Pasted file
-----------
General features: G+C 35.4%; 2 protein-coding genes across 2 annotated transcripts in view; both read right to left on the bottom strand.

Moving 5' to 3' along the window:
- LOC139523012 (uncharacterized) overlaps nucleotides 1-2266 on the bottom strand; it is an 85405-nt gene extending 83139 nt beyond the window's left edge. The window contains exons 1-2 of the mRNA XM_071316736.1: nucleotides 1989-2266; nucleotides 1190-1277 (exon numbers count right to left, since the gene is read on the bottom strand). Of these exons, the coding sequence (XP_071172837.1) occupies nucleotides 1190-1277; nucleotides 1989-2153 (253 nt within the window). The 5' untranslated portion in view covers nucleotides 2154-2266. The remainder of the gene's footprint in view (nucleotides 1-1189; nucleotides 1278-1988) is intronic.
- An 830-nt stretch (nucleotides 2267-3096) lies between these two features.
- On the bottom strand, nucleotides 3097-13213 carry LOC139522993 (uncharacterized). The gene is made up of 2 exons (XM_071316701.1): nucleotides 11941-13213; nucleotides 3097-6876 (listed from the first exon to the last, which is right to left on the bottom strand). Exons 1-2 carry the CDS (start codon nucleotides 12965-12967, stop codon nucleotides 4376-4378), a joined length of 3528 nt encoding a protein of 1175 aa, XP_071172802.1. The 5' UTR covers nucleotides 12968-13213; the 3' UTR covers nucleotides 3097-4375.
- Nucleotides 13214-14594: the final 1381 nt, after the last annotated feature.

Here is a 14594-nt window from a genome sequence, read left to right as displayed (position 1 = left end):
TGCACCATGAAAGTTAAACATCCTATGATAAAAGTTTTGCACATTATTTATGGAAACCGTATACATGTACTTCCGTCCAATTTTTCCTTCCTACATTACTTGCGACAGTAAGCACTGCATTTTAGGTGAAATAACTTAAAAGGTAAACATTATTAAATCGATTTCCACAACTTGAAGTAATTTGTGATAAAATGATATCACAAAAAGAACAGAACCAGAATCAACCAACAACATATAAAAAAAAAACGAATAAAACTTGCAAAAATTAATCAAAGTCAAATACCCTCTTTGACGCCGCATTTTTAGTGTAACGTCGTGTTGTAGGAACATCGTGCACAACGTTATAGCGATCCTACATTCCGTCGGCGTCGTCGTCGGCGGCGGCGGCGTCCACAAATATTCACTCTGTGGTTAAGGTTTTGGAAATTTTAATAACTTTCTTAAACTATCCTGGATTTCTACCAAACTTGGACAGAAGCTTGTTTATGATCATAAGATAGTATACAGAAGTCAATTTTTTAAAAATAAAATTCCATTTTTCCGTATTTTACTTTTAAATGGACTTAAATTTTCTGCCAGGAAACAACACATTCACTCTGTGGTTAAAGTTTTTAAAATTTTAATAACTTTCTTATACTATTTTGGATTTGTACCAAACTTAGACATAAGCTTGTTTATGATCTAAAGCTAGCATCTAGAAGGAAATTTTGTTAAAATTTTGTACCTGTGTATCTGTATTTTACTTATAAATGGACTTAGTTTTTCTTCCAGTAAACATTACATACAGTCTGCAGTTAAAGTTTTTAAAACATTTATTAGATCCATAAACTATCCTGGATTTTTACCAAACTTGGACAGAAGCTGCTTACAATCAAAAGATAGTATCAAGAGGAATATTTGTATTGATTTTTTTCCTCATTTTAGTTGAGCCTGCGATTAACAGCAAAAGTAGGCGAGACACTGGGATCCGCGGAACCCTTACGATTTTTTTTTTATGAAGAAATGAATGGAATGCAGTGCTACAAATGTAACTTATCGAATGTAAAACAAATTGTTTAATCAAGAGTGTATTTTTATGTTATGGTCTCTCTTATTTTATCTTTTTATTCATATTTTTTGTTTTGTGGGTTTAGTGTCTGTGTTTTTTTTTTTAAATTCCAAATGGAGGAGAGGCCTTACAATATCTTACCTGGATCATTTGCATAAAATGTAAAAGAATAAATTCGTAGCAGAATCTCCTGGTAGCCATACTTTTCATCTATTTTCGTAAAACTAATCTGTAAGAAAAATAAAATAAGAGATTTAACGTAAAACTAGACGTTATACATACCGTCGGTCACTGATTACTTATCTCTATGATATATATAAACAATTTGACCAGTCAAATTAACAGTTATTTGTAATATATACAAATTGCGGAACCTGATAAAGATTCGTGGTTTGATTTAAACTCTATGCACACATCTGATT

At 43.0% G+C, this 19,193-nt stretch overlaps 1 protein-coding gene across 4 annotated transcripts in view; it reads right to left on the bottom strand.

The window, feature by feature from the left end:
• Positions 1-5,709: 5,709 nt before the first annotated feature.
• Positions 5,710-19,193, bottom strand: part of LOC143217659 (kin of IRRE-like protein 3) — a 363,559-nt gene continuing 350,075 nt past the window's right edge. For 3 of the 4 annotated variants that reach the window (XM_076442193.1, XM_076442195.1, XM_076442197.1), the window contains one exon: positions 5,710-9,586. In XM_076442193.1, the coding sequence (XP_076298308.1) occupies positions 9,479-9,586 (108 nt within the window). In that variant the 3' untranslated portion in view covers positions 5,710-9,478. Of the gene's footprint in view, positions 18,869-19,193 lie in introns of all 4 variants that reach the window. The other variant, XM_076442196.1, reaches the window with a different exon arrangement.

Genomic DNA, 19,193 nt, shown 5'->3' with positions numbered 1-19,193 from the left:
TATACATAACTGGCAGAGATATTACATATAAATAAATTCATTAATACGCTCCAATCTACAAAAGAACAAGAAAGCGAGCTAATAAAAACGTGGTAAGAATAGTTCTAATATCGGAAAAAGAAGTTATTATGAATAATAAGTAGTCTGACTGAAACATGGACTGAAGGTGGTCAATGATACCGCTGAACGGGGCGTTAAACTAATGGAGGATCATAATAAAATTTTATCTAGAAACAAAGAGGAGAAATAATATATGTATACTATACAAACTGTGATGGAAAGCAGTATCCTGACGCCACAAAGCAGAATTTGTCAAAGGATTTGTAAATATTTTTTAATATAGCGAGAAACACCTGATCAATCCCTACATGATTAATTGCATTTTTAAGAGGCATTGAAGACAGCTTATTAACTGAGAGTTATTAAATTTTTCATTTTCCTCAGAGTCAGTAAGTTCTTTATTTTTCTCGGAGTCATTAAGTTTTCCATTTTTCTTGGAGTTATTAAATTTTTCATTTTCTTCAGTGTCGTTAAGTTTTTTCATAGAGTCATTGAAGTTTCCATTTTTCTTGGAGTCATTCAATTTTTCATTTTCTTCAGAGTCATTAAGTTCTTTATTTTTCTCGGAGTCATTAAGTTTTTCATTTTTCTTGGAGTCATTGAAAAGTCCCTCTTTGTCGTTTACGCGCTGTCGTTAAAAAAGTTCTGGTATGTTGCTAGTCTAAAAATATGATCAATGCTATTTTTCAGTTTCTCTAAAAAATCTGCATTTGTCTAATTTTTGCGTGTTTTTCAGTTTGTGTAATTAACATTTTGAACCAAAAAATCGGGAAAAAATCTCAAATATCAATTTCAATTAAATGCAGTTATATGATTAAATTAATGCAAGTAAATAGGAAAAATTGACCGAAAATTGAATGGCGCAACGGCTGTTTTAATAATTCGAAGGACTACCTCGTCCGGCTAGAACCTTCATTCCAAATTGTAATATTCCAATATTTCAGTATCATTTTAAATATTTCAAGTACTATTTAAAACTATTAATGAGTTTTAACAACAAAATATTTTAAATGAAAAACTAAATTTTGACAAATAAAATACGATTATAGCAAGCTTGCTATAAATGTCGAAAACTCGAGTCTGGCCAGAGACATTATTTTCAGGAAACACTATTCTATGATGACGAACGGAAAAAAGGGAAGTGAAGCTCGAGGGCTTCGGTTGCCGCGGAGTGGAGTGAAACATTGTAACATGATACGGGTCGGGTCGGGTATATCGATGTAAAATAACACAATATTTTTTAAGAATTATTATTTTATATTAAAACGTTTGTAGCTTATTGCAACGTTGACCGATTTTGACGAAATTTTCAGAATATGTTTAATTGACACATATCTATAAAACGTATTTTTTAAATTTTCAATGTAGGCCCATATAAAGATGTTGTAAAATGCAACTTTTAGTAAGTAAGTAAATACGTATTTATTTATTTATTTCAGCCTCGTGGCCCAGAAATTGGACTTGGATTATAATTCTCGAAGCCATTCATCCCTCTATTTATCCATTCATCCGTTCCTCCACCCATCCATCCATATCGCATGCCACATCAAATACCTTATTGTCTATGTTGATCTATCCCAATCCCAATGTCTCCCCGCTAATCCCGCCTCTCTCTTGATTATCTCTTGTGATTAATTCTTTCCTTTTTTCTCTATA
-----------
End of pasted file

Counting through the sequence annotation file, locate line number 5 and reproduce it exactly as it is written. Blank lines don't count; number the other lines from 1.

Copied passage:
- On the bottom strand, nucleotides 3097-13213 carry LOC139522993 (uncharacterized). The gene is made up of 2 exons (XM_071316701.1): nucleotides 11941-13213; nucleotides 3097-6876 (listed from the first exon to the last, which is right to left on the bottom strand). Exons 1-2 carry the CDS (start codon nucleotides 12965-12967, stop codon nucleotides 4376-4378), a joined length of 3528 nt encoding a protein of 1175 aa, XP_071172802.1. The 5' UTR covers nucleotides 12968-13213; the 3' UTR covers nucleotides 3097-4375.